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With respect to sea level change, what is the difference between eustacy and isostasy?

Eustacy and isostasy are ways of describing relative sea level change which is a measure of changes in the level (height) of the sea, relative to the land.

Eustatic sea level change describes a change in the volume of the sea in ocean basins. This is caused by either a change in the amount of water in the basins (for example, an addition of water from melting ice sheets) or by a change in the size of the ocean basins (such the formation of new continental crust, reducing the capacity of the basins).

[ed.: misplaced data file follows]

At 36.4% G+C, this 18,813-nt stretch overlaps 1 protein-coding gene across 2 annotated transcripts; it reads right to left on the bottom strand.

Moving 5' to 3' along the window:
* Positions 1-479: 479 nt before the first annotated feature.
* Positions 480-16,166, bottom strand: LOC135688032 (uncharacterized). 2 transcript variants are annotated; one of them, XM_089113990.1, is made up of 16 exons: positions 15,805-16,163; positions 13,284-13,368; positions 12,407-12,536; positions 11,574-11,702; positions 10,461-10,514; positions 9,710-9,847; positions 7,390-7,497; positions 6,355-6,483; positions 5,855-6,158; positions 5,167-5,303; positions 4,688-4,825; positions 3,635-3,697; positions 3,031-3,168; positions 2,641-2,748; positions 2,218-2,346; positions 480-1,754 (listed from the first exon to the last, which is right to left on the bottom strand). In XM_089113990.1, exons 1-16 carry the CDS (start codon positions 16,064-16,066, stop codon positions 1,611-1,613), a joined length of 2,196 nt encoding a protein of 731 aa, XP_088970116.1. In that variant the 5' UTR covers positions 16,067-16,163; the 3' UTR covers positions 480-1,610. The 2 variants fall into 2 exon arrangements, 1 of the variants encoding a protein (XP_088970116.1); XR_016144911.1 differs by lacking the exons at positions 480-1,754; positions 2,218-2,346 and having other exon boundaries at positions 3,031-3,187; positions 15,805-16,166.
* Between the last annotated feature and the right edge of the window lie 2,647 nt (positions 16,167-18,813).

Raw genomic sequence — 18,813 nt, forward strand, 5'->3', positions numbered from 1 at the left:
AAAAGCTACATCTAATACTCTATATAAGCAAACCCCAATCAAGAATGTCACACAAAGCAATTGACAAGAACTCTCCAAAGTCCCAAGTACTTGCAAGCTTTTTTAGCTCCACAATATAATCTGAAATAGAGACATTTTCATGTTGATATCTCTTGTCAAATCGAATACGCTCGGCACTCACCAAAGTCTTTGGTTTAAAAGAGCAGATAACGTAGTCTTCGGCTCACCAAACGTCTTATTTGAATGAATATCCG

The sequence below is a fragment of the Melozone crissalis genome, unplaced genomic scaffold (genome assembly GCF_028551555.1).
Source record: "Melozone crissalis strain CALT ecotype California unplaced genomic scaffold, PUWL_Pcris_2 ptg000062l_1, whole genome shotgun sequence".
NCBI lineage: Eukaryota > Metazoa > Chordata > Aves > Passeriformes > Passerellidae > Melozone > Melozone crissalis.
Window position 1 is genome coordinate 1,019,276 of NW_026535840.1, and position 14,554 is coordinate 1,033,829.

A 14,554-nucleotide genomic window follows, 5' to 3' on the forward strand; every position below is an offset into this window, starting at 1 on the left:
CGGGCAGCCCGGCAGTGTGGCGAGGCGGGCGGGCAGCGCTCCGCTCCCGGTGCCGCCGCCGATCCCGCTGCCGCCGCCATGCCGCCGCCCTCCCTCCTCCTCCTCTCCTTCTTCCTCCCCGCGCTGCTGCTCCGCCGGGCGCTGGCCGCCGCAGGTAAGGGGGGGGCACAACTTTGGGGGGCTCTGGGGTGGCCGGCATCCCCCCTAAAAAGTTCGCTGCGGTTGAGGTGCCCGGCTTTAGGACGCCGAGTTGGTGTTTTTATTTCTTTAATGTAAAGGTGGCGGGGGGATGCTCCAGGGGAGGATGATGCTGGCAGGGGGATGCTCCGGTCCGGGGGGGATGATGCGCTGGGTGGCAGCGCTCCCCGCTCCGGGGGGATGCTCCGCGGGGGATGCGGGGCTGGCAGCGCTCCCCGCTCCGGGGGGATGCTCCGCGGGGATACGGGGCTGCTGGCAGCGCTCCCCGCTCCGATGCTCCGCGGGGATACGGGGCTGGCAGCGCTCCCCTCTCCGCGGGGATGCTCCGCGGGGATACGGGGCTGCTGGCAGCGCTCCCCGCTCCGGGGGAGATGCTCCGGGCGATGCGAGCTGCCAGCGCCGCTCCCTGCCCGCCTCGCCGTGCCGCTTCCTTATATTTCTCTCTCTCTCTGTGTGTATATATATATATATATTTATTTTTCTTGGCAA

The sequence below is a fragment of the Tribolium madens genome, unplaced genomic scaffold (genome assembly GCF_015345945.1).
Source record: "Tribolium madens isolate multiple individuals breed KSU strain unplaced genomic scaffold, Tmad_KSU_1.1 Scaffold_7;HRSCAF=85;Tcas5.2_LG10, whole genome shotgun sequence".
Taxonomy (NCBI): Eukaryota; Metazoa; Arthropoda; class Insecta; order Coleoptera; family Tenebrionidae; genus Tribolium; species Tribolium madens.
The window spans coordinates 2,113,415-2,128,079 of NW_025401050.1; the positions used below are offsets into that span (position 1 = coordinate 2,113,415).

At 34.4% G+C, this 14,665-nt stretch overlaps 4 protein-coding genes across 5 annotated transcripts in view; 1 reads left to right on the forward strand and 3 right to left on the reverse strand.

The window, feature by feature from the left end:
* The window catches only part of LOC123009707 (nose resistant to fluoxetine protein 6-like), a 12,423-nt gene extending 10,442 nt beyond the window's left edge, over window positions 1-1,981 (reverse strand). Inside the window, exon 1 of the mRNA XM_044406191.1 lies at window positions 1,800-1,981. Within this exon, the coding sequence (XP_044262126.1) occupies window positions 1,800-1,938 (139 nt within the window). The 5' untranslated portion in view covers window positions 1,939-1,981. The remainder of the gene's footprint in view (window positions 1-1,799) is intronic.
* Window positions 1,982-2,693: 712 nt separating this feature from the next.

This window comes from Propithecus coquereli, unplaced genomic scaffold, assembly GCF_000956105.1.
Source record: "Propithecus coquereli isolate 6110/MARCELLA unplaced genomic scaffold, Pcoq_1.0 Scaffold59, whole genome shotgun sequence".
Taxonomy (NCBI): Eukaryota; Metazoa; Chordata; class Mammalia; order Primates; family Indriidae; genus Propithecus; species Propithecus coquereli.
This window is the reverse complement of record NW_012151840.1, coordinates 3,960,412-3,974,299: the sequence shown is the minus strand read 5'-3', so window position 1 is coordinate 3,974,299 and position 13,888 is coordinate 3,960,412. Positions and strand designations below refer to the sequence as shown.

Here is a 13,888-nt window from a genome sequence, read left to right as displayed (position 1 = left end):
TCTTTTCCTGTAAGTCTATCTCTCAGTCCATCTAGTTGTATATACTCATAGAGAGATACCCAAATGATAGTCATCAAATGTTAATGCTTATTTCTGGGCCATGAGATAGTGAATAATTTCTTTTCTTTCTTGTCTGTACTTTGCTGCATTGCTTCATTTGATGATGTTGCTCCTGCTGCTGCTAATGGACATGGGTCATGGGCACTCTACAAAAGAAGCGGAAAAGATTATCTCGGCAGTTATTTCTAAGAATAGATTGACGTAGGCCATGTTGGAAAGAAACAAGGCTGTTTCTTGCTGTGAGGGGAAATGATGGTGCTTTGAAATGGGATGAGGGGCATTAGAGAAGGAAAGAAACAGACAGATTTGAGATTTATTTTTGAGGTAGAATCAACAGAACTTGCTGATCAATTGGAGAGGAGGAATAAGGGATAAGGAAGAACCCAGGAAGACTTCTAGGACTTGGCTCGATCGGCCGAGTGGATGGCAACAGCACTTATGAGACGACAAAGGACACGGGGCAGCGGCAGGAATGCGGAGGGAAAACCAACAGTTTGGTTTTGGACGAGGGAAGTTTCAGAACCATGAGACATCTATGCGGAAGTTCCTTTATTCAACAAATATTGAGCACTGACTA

Eustatic change causes a global rise or fall in sea level.

Isostatic sea level change occurs due to the movement of the land in relation to the sea in specific areas and hence causes a local change in sea level. Isostasy is a process by which the Earth’s crust attempts to reach an equilibrium balance with the mantle it is floating on. Hence isostatic sea level change occurs when the Earth’s crust rises of falls relative to the sea, often due to an increase or decrease of mass on top of the crust.

For example, during an ice age, the crust becomes heavier due to the mass of ice on top of it, and sinks into the mantle to remain buoyant and in equilibrium, leading to an apparent increase in sea level relative to the land.

When measuring change in sea level, both isostatic and eustatic sea level changes must be taken into consideration to measure the total amount of change.  

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